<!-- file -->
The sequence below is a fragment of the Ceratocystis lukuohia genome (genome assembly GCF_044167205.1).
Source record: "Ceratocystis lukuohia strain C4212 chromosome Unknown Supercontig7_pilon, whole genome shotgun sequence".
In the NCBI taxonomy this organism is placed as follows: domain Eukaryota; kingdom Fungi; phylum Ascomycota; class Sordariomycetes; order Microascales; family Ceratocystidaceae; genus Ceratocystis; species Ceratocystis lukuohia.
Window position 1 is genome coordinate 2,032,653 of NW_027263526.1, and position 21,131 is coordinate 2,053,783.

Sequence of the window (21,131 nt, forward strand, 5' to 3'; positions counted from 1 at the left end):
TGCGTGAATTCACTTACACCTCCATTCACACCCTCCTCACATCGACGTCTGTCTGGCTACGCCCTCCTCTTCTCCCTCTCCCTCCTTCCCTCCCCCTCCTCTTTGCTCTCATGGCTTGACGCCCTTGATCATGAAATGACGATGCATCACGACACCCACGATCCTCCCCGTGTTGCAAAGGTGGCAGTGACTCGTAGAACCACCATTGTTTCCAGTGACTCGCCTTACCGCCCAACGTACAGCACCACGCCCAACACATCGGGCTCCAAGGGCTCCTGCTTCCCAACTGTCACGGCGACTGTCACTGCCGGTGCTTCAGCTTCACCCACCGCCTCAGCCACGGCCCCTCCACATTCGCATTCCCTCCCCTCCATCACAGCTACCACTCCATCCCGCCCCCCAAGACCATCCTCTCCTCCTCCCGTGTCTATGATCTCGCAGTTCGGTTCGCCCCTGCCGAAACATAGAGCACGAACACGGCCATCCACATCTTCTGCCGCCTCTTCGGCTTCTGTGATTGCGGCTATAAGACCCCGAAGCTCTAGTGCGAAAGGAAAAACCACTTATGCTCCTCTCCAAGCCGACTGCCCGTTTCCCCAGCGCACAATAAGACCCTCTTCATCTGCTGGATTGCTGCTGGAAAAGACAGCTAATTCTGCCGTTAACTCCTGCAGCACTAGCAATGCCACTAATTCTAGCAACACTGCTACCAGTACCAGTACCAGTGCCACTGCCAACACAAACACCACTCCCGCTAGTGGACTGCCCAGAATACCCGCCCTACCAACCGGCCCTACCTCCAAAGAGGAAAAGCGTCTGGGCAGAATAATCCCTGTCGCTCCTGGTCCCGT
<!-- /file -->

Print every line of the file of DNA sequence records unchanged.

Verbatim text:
The sequence below is a fragment of the Ceratocystis lukuohia genome (genome assembly GCF_044167205.1).
Source record: "Ceratocystis lukuohia strain C4212 chromosome Unknown Supercontig7_pilon, whole genome shotgun sequence".
In the NCBI taxonomy this organism is placed as follows: domain Eukaryota; kingdom Fungi; phylum Ascomycota; class Sordariomycetes; order Microascales; family Ceratocystidaceae; genus Ceratocystis; species Ceratocystis lukuohia.
Window position 1 is genome coordinate 2,032,653 of NW_027263526.1, and position 21,131 is coordinate 2,053,783.

Sequence of the window (21,131 nt, forward strand, 5' to 3'; positions counted from 1 at the left end):
TGCGTGAATTCACTTACACCTCCATTCACACCCTCCTCACATCGACGTCTGTCTGGCTACGCCCTCCTCTTCTCCCTCTCCCTCCTTCCCTCCCCCTCCTCTTTGCTCTCATGGCTTGACGCCCTTGATCATGAAATGACGATGCATCACGACACCCACGATCCTCCCCGTGTTGCAAAGGTGGCAGTGACTCGTAGAACCACCATTGTTTCCAGTGACTCGCCTTACCGCCCAACGTACAGCACCACGCCCAACACATCGGGCTCCAAGGGCTCCTGCTTCCCAACTGTCACGGCGACTGTCACTGCCGGTGCTTCAGCTTCACCCACCGCCTCAGCCACGGCCCCTCCACATTCGCATTCCCTCCCCTCCATCACAGCTACCACTCCATCCCGCCCCCCAAGACCATCCTCTCCTCCTCCCGTGTCTATGATCTCGCAGTTCGGTTCGCCCCTGCCGAAACATAGAGCACGAACACGGCCATCCACATCTTCTGCCGCCTCTTCGGCTTCTGTGATTGCGGCTATAAGACCCCGAAGCTCTAGTGCGAAAGGAAAAACCACTTATGCTCCTCTCCAAGCCGACTGCCCGTTTCCCCAGCGCACAATAAGACCCTCTTCATCTGCTGGATTGCTGCTGGAAAAGACAGCTAATTCTGCCGTTAACTCCTGCAGCACTAGCAATGCCACTAATTCTAGCAACACTGCTACCAGTACCAGTACCAGTGCCACTGCCAACACAAACACCACTCCCGCTAGTGGACTGCCCAGAATACCCGCCCTACCAACCGGCCCTACCTCCAAAGAGGAAAAGCGTCTGGGCAGAATAATCCCTGTCGCTCCTGGTCCCGT